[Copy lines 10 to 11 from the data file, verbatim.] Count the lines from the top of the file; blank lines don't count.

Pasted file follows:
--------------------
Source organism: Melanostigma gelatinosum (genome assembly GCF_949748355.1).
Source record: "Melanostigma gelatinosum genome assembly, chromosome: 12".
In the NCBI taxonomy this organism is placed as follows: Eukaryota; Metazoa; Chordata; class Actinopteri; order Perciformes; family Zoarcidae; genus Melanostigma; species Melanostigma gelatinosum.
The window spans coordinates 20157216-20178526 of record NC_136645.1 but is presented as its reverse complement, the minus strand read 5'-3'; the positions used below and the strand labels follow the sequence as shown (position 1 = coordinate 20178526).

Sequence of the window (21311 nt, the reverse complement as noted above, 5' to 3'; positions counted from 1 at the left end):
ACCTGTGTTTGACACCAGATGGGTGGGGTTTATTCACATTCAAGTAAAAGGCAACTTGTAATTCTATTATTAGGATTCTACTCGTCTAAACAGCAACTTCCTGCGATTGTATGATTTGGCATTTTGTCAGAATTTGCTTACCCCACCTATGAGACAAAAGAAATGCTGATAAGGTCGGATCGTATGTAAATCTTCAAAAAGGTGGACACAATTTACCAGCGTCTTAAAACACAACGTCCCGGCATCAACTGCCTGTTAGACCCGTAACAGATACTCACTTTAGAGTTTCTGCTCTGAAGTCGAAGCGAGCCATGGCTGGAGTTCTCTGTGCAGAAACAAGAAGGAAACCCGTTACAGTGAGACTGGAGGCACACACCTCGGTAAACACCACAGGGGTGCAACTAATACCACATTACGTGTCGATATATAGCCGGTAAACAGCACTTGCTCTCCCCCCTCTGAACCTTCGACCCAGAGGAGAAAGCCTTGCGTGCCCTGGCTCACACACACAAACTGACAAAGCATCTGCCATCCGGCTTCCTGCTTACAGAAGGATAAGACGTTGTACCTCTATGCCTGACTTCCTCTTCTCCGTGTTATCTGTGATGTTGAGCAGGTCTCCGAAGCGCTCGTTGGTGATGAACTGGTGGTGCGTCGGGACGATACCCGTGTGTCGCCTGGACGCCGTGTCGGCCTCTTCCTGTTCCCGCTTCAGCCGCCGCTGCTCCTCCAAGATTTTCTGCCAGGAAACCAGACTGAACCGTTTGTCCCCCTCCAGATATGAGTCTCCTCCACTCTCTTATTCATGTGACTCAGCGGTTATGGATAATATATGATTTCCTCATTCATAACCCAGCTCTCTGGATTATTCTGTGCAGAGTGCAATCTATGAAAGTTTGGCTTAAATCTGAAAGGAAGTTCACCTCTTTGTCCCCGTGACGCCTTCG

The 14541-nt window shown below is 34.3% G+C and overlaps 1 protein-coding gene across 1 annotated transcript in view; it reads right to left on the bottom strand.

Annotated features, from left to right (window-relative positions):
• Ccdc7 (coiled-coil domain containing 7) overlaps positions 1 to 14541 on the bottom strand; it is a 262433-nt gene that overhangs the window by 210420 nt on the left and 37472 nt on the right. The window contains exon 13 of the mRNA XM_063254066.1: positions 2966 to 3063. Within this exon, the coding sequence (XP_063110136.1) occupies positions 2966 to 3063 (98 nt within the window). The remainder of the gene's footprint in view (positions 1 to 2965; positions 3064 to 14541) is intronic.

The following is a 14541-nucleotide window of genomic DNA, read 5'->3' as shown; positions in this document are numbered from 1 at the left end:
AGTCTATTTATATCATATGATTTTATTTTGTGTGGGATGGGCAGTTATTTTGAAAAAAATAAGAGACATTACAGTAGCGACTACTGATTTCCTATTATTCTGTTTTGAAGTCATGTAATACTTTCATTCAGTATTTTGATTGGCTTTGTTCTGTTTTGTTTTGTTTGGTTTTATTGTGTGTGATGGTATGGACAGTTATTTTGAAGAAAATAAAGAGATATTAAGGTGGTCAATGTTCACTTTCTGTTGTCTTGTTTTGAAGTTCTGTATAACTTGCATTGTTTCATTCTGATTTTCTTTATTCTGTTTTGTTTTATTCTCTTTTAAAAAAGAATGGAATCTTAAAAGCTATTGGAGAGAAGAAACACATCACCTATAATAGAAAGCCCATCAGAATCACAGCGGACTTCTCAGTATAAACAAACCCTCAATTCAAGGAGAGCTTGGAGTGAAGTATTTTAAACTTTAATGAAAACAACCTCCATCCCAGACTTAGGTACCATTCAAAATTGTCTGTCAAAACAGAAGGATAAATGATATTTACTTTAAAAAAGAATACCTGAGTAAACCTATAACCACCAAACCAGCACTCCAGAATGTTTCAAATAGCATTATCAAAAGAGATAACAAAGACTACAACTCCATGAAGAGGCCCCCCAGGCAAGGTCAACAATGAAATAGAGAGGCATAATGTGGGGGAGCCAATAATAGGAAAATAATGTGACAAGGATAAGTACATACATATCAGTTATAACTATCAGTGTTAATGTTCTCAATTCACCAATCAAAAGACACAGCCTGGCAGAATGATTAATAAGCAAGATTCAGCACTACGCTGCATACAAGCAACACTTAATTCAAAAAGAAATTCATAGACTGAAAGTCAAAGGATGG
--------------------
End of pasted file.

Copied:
The following is a 14541-nucleotide window of genomic DNA, read 5'->3' as shown; positions in this document are numbered from 1 at the left end:
AGTCTATTTATATCATATGATTTTATTTTGTGTGGGATGGGCAGTTATTTTGAAAAAAATAAGAGACATTACAGTAGCGACTACTGATTTCCTATTATTCTGTTTTGAAGTCATGTAATACTTTCATTCAGTATTTTGATTGGCTTTGTTCTGTTTTGTTTTGTTTGGTTTTATTGTGTGTGATGGTATGGACAGTTATTTTGAAGAAAATAAAGAGATATTAAGGTGGTCAATGTTCACTTTCTGTTGTCTTGTTTTGAAGTTCTGTATAACTTGCATTGTTTCATTCTGATTTTCTTTATTCTGTTTTGTTTTATTCTCTTTTAAAAAAGAATGGAATCTTAAAAGCTATTGGAGAGAAGAAACACATCACCTATAATAGAAAGCCCATCAGAATCACAGCGGACTTCTCAGTATAAACAAACCCTCAATTCAAGGAGAGCTTGGAGTGAAGTATTTTAAACTTTAATGAAAACAACCTCCATCCCAGACTTAGGTACCATTCAAAATTGTCTGTCAAAACAGAAGGATAAATGATATTTACTTTAAAAAAGAATACCTGAGTAAACCTATAACCACCAAACCAGCACTCCAGAATGTTTCAAATAGCATTATCAAAAGAGATAACAAAGACTACAACTCCATGAAGAGGCCCCCCAGGCAAGGTCAACAATGAAATAGAGAGGCATAATGTGGGGGAGCCAATAATAGGAAAATAATGTGACAAGGATAAGTACATACATATCAGTTATAACTATCAGTGTTAATGTTCTCAATTCACCAATCAAAAGACACAGCCTGGCAGAATGATTAATAAGCAAGATTCAGCACTACGCTGCATACAAGCAACACTTAATTCAAAAAGAAATTCATAGACTGAAAGTCAAAGGATGG